someone who pays rent to use property owned by someone else
In the little houses the
tenant people sifted their belongings and the belongings of their fathers and of their grandfathers.
"Tenant" comes from the Latin "tenere" which means "to hold" but the farmers had either sold their lands to or rented them from the banks, so they can't hold onto their way of life when the banks want them out. Having lost their tenancy, the farmers now test their tenacity ("persistent determination") on the road.
without mercy or pity
The men were
ruthless because the past had been spoiled, but the women knew how the past would cry to them in the coming days.
in an uncontrolled manner
They stood and watched them burning, and then
frantically they loaded up the cars and drove away, drove in the dust.
a piece of equipment or a tool used for a specific purpose
When the truck had gone, loaded with
implements, with heavy tools, with beds and springs, with every movable thing that might be sold, Tom hung around the place.
able to accomplish a purpose
Al sat bent over the wheel, proud and serious and
efficient, and Pa and Uncle John, as befitted the heads of the clan, had the honor seats beside the driver.
But Winfield was still a trifle of a snot-nose, a little of a brooder back of the barn, and an
inveterate collector and smoker of snipes.
"Inveterate" comes from the Latin "inveterare" which means "to make old"--Winfield is only ten years old, so the adjective does not fit him as much as it would his grandparents, who are creatures of habit and do not adjust well to the move.
defeat with dire consequences
They had assailed the buyer, argued; but they were routed when his interest seemed to flag and he had told them he didn’t want the stuff at any price.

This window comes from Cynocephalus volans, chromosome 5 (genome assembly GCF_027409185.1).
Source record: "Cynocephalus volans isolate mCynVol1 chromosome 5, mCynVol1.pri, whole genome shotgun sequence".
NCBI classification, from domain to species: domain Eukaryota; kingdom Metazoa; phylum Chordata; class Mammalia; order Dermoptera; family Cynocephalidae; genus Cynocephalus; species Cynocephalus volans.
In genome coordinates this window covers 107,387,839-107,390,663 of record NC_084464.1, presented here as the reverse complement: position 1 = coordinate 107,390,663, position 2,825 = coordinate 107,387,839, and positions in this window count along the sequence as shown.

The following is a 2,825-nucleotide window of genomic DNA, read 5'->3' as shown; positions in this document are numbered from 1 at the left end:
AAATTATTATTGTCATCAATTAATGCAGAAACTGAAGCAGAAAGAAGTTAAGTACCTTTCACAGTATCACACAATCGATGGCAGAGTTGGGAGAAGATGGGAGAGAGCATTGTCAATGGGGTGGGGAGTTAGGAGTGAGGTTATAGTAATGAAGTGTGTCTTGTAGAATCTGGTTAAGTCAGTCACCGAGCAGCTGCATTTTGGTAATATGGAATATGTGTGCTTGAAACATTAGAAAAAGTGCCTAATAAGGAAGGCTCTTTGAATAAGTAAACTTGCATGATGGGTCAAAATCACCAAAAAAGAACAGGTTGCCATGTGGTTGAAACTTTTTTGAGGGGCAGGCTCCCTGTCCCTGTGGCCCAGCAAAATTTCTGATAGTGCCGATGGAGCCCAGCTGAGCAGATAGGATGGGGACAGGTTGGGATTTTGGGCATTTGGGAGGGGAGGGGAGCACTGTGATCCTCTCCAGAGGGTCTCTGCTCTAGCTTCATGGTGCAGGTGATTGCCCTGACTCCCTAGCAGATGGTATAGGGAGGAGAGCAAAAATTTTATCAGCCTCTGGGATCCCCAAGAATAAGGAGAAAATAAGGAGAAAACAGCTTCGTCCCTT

home symbolized as a part of the fireplace
The ancient Hudson, with bent and scarred radiator screen, with grease in dusty globules at the worn edges of every moving part, with hub caps gone and caps of red dust in their places—this was the new
hearth, the living center of the family; half passenger car and half truck, high-sided and clumsy.
having a difficult and contrary disposition
“She’s old an’ she’s
ornery,” he said gravely.
Compare this definition and example sentence to "cantankerous"--the two words are synonymous, but "cantankerous" describes an old man while "ornery" describes an old truck. Note the pronoun "she" which is often used to refer to vehicles; used by the sixteen-year-old Al who "don’t think of nothin’ but girls and engines" it has a prideful tone, since Al had picked her out and was the only one who knows how to drive and fix her (before Tom unexpectedly showed up).
standing above others in quality or position
Indeed his position was
eminent, for Uncle John moved sideways, leaving space between Pa and himself for the preacher.
revulsion spread to the rest. “Whyn’t we go? Get sleep on the way.”
walk leisurely and with no apparent aim
Pa said, “Al, go down, wake up Granma, Grampa. Tell ’em to come an’ eat. We’re goin’ before long.” And as Al
sauntered toward the barn, “Muley, ya wanta squeeze in with us an’ go?
a healthy capacity for vigorous activity
And when a horse stops work and goes into the barn there is a life and a
vitality left, there is a breathing and a warmth, and the feet shift on the straw, and the jaws champ on the hay, and the ears and the eyes are alive.
marked by or showing hopelessness
They saw Muley standing forlornly in the dooryard looking after them.